From 1st June, 2015 a new law in Northern Ireland criminalising the purchase of sex will come into effect. This will make Northern Ireland the only region of the United Kingdom to adopt the repressive Nordic model, after a similar bill failed to pass in
Scotland in 2013.
The bill was passed in Northern Ireland's Stormont assembly by 81 votes to 10 last October despite research commissioned by the Department of Justice in Northern Ireland that concluded that Northern Ireland's adoption of the
Nordic Model would not be in sex workers' best interests.
As we reported last year, the research from Queen's University found that trafficking victims account for less than 3% of people working in the sex trades, fewer than 10 people. More than a
third of clients surveyed believed that paying for sex was already illegal. Of the 171 sex workers questioned, less than 2% supported criminalisation of clients, 61% saying that it would make them less safe.
A press release from the Northern
Ireland Executive was published on 20th May. It said that:
Under section 15 of the Human Trafficking and Exploitation (Criminal Justice and Support for Victims) Act (Northern Ireland) 2015, it will become an offence to
obtain sexual services in exchange for payment, either by paying, or promising to pay, any person directly, or through a third party.
This replaces the offence of paying for the sexual services of a prostitute subjected to force,
where it is currently unlawful to pay for the sexual services of a prostitute who has been exploited by a third party using force or threats. This offence, which is an offence whether or not the person buying the services knows of the exploitation,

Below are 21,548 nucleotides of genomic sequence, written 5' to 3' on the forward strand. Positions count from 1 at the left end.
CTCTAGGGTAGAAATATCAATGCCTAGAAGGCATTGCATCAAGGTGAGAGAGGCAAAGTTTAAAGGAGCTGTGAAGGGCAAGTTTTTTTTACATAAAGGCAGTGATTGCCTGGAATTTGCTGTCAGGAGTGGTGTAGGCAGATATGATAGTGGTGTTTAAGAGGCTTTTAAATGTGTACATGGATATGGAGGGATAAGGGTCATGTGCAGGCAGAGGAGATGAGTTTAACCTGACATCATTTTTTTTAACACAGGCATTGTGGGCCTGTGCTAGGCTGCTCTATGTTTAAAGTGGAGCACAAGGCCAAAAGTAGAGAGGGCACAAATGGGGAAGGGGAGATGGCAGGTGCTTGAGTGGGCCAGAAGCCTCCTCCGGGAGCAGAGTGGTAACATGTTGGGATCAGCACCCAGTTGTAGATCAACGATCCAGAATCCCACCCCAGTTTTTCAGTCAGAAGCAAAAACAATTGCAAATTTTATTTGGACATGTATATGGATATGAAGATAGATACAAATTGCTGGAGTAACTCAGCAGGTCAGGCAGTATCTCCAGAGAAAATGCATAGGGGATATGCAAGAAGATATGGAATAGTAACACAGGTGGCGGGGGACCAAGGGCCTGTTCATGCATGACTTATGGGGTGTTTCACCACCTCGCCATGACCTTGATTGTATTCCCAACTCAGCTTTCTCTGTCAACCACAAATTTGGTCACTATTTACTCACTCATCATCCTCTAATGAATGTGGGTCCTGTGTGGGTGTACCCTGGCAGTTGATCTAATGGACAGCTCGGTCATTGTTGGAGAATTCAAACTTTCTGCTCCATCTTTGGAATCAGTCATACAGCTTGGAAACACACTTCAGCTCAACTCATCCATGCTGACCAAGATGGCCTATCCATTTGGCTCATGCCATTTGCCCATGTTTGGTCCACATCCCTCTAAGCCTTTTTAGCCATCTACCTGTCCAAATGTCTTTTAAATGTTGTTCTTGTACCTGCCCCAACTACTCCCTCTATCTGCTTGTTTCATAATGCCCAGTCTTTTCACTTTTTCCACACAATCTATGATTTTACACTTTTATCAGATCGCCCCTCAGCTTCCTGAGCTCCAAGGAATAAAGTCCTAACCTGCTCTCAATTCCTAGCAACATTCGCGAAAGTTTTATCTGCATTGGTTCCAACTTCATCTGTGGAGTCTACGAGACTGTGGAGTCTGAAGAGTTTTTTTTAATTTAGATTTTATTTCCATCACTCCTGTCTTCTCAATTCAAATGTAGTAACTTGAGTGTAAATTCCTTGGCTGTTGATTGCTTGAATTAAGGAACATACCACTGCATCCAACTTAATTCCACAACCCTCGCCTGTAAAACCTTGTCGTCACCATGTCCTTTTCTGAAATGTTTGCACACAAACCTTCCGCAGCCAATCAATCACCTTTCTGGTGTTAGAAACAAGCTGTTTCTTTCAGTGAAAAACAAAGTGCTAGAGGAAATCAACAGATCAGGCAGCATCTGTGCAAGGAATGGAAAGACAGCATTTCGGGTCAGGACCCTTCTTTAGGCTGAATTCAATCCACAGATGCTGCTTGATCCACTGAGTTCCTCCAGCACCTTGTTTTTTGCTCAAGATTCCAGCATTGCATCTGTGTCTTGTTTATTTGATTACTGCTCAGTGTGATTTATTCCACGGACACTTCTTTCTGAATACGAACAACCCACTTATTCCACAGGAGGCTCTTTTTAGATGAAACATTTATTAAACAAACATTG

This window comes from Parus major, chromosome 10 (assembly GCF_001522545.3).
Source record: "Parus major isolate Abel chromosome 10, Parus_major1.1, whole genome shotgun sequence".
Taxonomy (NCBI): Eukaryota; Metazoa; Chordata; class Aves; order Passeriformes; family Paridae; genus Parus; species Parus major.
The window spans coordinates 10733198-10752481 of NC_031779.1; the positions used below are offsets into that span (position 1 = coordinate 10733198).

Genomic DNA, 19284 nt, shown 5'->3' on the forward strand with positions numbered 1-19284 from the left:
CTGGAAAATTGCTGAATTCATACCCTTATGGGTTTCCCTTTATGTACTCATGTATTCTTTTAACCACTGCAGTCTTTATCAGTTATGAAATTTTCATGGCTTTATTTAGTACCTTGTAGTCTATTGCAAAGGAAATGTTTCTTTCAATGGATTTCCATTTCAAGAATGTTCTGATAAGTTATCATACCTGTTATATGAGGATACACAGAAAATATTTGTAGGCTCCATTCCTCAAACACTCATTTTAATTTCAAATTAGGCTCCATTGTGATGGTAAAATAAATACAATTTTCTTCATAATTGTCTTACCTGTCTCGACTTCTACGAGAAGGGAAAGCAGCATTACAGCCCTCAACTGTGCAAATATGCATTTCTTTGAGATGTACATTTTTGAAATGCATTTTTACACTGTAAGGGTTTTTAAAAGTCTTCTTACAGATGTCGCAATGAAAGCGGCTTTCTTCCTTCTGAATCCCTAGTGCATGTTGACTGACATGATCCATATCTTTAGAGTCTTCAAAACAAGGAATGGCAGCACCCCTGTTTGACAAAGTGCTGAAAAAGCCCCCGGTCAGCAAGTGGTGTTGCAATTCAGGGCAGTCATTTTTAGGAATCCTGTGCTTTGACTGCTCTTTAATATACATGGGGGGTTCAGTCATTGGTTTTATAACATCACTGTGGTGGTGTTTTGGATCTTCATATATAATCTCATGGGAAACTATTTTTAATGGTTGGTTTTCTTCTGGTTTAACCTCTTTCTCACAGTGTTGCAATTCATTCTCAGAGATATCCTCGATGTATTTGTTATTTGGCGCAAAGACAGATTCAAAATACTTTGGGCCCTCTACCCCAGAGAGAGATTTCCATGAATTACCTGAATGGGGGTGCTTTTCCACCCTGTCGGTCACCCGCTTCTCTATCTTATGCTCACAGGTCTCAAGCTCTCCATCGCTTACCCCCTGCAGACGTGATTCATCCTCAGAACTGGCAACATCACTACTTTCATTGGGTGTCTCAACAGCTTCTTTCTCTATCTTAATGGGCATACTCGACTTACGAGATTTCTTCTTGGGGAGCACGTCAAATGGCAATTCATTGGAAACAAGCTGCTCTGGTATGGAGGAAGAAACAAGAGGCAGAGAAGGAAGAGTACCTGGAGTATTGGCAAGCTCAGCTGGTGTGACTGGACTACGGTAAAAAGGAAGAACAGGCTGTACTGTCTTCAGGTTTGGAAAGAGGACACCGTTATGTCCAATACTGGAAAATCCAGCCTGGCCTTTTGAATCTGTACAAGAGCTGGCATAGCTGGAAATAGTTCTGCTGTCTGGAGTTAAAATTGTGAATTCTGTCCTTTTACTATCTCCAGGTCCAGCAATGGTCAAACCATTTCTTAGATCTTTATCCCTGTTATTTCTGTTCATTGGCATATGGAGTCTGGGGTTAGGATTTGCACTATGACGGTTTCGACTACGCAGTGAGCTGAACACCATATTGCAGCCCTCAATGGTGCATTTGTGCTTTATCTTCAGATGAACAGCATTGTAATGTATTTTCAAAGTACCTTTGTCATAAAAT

carries a maximum penalty of a level 3 (£1,000) fine.
Under the new law, it will be illegal to obtain, for payment, sexual services from anyone, whether or not there is exploitation. The sexual services which will be illegal must
involve the buyer being physically present with the seller and there must either be physical sexual contact or the seller must perform sexual acts where they touch themselves for the sexual gratification of the buyer.
legislation, payment includes money or the provision of goods or services.
Anyone convicted under the new legislation can be sentenced to a maximum of one year's imprisonment, or a fine, or both.
It is not
an offence to sell sexual services. The new law also removes criminality from loitering or soliciting for the purposes of offering services as a prostitute in a street or public place. It remains an offence to keep or manage a brothel.
(a) A makes or promises payment for the sexual services of a prostitute (B),
(b) a third person (C) has engaged in exploitative conduct of a kind likely to
induce or encourage B to provide the sexual services for which A has made or promised payment, and
(c) C engaged in that conduct for or in the expectation of gain for C or another person (apart from A or B).
(2) The following are irrelevant—
(a) where in the world the sexual services are to be provided and whether those services are provided,
(b) whether A is, or ought to be, aware that C has engaged in exploitative conduct.
(3) C engages in exploitative conduct if—
uses force, threats (whether or not relating to violence) or any other form of coercion, or
(b) C practises any form of deception.
(4) A person guilty of an offence
under this section is liable on summary conviction to a fine not exceeding level 3 on the standard scale.
(1) gain means—